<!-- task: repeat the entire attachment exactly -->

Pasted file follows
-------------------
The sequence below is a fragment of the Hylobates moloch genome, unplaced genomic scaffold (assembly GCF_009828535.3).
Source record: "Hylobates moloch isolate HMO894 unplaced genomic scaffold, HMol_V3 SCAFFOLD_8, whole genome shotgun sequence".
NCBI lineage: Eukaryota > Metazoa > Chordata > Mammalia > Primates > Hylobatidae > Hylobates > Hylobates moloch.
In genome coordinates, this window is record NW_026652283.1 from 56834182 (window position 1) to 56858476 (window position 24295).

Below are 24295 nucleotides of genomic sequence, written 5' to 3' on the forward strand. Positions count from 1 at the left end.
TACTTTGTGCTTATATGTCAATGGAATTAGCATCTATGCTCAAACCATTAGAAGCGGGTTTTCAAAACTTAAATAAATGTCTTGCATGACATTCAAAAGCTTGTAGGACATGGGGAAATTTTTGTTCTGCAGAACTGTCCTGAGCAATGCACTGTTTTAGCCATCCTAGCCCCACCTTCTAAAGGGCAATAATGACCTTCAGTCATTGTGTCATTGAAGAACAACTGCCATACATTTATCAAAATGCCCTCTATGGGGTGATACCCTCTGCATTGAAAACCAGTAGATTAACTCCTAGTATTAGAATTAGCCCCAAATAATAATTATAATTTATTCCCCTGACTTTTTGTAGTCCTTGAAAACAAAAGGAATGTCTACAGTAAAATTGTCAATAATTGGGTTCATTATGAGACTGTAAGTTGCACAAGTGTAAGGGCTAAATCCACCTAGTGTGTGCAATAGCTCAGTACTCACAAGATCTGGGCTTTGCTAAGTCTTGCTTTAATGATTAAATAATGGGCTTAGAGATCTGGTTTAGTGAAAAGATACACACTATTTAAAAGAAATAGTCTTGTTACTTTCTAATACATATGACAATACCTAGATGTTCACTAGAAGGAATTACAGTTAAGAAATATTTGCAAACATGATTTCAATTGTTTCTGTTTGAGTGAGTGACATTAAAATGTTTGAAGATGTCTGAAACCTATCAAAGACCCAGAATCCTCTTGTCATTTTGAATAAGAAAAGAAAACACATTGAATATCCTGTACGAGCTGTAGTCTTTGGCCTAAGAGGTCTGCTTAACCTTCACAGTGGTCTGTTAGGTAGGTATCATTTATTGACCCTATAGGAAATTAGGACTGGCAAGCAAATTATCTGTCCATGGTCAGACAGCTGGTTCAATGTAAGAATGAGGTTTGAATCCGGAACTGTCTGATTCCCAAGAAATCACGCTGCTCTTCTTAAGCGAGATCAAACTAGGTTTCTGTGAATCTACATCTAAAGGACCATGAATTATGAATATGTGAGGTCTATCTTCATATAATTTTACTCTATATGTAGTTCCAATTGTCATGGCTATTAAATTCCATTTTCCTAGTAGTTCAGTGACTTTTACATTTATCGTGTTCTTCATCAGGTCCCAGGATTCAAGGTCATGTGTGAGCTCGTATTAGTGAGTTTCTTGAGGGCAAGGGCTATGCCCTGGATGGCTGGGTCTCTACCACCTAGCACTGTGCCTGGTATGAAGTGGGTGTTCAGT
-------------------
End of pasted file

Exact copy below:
The sequence below is a fragment of the Hylobates moloch genome, unplaced genomic scaffold (assembly GCF_009828535.3).
Source record: "Hylobates moloch isolate HMO894 unplaced genomic scaffold, HMol_V3 SCAFFOLD_8, whole genome shotgun sequence".
NCBI lineage: Eukaryota > Metazoa > Chordata > Mammalia > Primates > Hylobatidae > Hylobates > Hylobates moloch.
In genome coordinates, this window is record NW_026652283.1 from 56834182 (window position 1) to 56858476 (window position 24295).

Below are 24295 nucleotides of genomic sequence, written 5' to 3' on the forward strand. Positions count from 1 at the left end.
TACTTTGTGCTTATATGTCAATGGAATTAGCATCTATGCTCAAACCATTAGAAGCGGGTTTTCAAAACTTAAATAAATGTCTTGCATGACATTCAAAAGCTTGTAGGACATGGGGAAATTTTTGTTCTGCAGAACTGTCCTGAGCAATGCACTGTTTTAGCCATCCTAGCCCCACCTTCTAAAGGGCAATAATGACCTTCAGTCATTGTGTCATTGAAGAACAACTGCCATACATTTATCAAAATGCCCTCTATGGGGTGATACCCTCTGCATTGAAAACCAGTAGATTAACTCCTAGTATTAGAATTAGCCCCAAATAATAATTATAATTTATTCCCCTGACTTTTTGTAGTCCTTGAAAACAAAAGGAATGTCTACAGTAAAATTGTCAATAATTGGGTTCATTATGAGACTGTAAGTTGCACAAGTGTAAGGGCTAAATCCACCTAGTGTGTGCAATAGCTCAGTACTCACAAGATCTGGGCTTTGCTAAGTCTTGCTTTAATGATTAAATAATGGGCTTAGAGATCTGGTTTAGTGAAAAGATACACACTATTTAAAAGAAATAGTCTTGTTACTTTCTAATACATATGACAATACCTAGATGTTCACTAGAAGGAATTACAGTTAAGAAATATTTGCAAACATGATTTCAATTGTTTCTGTTTGAGTGAGTGACATTAAAATGTTTGAAGATGTCTGAAACCTATCAAAGACCCAGAATCCTCTTGTCATTTTGAATAAGAAAAGAAAACACATTGAATATCCTGTACGAGCTGTAGTCTTTGGCCTAAGAGGTCTGCTTAACCTTCACAGTGGTCTGTTAGGTAGGTATCATTTATTGACCCTATAGGAAATTAGGACTGGCAAGCAAATTATCTGTCCATGGTCAGACAGCTGGTTCAATGTAAGAATGAGGTTTGAATCCGGAACTGTCTGATTCCCAAGAAATCACGCTGCTCTTCTTAAGCGAGATCAAACTAGGTTTCTGTGAATCTACATCTAAAGGACCATGAATTATGAATATGTGAGGTCTATCTTCATATAATTTTACTCTATATGTAGTTCCAATTGTCATGGCTATTAAATTCCATTTTCCTAGTAGTTCAGTGACTTTTACATTTATCGTGTTCTTCATCAGGTCCCAGGATTCAAGGTCATGTGTGAGCTCGTATTAGTGAGTTTCTTGAGGGCAAGGGCTATGCCCTGGATGGCTGGGTCTCTACCACCTAGCACTGTGCCTGGTATGAAGTGGGTGTTCAGT